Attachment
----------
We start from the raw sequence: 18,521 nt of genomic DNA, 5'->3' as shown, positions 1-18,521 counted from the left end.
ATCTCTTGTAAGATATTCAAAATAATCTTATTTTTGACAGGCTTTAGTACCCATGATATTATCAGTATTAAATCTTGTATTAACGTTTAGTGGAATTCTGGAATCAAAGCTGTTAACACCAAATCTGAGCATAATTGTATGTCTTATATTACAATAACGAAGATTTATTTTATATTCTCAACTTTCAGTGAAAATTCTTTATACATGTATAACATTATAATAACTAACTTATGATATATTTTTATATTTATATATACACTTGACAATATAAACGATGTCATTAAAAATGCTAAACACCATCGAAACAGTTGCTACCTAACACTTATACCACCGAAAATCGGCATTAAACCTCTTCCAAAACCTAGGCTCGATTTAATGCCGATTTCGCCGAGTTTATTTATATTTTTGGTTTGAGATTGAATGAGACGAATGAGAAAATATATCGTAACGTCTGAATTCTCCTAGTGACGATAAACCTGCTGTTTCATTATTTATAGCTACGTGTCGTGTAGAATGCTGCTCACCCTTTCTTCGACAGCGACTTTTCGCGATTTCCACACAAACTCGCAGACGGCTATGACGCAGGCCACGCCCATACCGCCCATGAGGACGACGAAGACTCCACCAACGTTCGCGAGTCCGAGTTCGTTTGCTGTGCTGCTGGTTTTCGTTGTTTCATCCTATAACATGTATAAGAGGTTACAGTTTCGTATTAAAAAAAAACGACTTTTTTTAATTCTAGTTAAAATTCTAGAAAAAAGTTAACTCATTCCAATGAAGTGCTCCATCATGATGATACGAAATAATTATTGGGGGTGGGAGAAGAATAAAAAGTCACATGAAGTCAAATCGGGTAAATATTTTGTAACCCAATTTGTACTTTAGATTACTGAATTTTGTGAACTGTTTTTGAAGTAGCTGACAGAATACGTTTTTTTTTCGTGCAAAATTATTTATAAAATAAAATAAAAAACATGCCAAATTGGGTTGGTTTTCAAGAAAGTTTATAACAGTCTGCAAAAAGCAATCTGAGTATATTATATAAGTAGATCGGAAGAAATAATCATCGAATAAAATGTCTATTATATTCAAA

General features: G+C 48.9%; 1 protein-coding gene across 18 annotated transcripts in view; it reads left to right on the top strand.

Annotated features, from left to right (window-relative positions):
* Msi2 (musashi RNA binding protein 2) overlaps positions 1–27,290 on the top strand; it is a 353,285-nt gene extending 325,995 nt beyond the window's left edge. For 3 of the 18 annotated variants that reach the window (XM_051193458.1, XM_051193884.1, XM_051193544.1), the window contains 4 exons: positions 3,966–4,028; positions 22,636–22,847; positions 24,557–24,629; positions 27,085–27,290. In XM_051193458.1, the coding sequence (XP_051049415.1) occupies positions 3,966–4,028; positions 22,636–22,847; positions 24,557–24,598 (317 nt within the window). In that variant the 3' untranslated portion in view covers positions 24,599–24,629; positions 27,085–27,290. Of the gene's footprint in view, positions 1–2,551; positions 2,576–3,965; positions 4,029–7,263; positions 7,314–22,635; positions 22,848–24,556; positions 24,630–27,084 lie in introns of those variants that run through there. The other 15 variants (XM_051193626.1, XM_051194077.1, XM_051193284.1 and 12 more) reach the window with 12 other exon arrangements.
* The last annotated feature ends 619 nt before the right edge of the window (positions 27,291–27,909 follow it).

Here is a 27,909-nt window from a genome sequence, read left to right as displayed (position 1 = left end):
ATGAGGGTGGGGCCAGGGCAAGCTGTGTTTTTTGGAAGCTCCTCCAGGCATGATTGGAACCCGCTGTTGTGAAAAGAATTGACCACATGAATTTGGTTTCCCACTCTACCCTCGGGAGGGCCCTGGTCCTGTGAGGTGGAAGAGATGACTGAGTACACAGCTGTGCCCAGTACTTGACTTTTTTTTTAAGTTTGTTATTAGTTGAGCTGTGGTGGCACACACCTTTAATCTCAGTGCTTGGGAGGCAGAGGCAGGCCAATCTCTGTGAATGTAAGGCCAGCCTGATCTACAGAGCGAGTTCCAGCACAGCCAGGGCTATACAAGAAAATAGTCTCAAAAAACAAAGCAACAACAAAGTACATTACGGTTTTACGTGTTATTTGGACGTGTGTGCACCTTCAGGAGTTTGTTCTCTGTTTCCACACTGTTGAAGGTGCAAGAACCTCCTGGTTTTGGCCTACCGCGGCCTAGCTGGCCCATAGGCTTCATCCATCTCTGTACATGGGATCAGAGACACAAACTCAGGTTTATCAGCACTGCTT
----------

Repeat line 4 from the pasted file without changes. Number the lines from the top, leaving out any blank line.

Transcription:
Annotated features, from left to right (window-relative positions):